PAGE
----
The physical, political, and economic landscape of the southern states was decimated in the wake of the Civil War. A search on the term, Reconstruction, yields books chronicling some of the struggles of the South. Books such as The South Since the War (1866) tour the decimated cities and describe the “very wholesome fear of the government, and a very wholesome respect for the power of the North” among “subdued [and] conquered Rebels,” (page 49).
Readmission into the Union required states to demonstrate their allegiance to the federal government. The proceedings of the constitutional conventions of Louisiana (1864), Mississippi (1865), and Tennessee (1870), are available for review along with correspondence from Georgia Governor Rufus Bullock to his Republican colleagues in the United States Congress.
Bullock became the first Republican governor of Georgia in 1868 but after a tumultuous three years in office, he abruptly resigned from the post. A May 21, 1870 letter describes the “threats of personal violence and assassination . . .[and] the most villainous slanders that rebel ingenuity could invent” that marred his first two years in office (page 7). Bullock later asked that the Union accept Georgia's new constitution for the sake of the Georgia General Assembly:
There is no ‘amnesty’ with rebels for men in Georgia who have dared to be Republicans and to sustain measures which enfranchised the black man . . . Under this action by Congress we will . . . [secure] the privileges of free education and of a free ballot to all citizens. Deny this to us . . . [and] the lives and the property of the men who have been destroyed for daring to uphold your measures . . . will be with yourselves and not with us.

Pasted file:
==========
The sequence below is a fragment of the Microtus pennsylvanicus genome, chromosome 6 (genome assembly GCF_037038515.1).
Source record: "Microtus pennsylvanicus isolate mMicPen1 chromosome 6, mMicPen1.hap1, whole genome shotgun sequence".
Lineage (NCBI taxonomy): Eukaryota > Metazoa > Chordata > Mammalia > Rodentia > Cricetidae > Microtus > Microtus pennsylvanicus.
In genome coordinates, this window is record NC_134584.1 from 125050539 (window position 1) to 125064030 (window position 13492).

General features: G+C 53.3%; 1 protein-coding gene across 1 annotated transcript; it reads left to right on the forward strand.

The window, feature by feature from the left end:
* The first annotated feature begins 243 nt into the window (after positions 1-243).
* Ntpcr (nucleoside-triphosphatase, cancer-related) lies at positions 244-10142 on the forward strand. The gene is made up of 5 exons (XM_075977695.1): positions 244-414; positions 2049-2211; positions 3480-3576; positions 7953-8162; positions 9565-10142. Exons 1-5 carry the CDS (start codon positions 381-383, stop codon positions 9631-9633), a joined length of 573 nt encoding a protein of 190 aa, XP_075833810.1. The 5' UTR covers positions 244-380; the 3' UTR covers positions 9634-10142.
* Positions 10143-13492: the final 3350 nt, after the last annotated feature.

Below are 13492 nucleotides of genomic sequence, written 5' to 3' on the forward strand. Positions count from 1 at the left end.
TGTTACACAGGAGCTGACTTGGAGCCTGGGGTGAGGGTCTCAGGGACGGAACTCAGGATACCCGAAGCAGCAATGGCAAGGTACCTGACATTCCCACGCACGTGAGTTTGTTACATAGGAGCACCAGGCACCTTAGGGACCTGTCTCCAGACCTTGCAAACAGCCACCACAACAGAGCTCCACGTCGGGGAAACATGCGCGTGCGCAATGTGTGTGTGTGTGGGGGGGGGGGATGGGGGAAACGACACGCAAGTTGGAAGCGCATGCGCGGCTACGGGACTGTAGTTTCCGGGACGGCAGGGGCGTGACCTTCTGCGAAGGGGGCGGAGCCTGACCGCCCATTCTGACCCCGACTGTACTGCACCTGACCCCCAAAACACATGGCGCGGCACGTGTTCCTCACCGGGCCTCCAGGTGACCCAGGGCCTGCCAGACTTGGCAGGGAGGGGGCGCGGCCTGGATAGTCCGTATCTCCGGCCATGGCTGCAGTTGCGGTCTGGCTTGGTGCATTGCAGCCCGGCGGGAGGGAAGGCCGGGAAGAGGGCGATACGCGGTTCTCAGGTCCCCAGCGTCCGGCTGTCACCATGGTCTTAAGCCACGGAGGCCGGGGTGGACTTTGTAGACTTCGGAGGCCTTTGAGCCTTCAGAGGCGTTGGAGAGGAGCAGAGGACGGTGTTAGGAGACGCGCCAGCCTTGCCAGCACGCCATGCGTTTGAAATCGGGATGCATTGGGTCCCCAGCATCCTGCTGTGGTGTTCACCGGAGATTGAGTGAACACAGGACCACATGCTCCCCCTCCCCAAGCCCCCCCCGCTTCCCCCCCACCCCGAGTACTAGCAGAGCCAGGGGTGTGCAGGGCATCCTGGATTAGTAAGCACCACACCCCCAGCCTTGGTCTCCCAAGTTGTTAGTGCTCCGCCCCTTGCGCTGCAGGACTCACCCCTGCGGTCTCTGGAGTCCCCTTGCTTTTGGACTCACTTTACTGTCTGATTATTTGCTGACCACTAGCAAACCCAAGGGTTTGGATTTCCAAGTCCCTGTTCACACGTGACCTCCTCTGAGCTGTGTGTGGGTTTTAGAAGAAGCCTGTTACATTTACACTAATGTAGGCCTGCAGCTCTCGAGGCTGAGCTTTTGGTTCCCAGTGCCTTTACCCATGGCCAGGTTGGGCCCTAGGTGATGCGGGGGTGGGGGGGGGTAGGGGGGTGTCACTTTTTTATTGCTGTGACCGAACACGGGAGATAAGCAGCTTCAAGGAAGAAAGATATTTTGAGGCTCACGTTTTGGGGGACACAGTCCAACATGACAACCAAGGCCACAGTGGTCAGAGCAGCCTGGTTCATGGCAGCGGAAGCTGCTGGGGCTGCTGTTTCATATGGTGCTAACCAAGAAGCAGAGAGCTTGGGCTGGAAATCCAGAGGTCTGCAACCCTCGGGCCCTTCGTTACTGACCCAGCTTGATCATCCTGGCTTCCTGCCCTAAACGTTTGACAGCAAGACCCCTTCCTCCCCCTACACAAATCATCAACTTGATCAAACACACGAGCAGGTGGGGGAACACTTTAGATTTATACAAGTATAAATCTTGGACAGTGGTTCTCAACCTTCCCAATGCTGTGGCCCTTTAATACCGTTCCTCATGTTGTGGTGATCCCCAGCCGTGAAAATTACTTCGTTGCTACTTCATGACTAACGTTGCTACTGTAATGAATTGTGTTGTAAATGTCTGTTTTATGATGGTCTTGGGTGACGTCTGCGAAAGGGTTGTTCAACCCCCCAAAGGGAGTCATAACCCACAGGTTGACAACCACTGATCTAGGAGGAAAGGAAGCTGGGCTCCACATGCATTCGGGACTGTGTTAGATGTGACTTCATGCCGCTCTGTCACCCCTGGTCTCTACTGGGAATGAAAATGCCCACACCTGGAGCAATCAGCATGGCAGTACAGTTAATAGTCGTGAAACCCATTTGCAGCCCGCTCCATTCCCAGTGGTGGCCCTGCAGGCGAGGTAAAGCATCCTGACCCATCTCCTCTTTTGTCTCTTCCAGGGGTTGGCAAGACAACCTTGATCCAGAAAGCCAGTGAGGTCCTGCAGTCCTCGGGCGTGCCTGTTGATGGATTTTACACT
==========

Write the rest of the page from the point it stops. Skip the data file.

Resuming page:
- Which elements of the South do you think that it was most important to rebuild?
- What types of concerns were raised during the state constitutional conventions?
- Why do you think that southerners often harbored an animosity towards the federal government?
- Why do you think that Governor Bullock was the target of death threats and slander? Why do you think that the governor endured such treatment for a few years?
- Why would it have been important to ensure a free ballot to all citizens?
Whitelaw Reid’s After the War (1866) describes similar political problems as well as the need to reinvent the area’s agricultural system. For example, the improvised system by which black tenant farmers and sharecroppers worked the land of white owners often amounted to another form of slavery:
Negroes were hired at nominal monthly wages, ‘with board;’ and whatever debts they incurred . . . were to be subsequently ‘worked out’ at the same rates. The result was . . . certain to be that the masters would encourage the Negroes to run in debt; and . . . would hold them forever by a constantly strengthening chain.
- Why do you think that free blacks endured the tenant farming and sharecropping systems?
- How do you think that the South fared under Reconstruction policies?
- Do you think that white and black southerners had different perceptions of the federal government? Why or why not?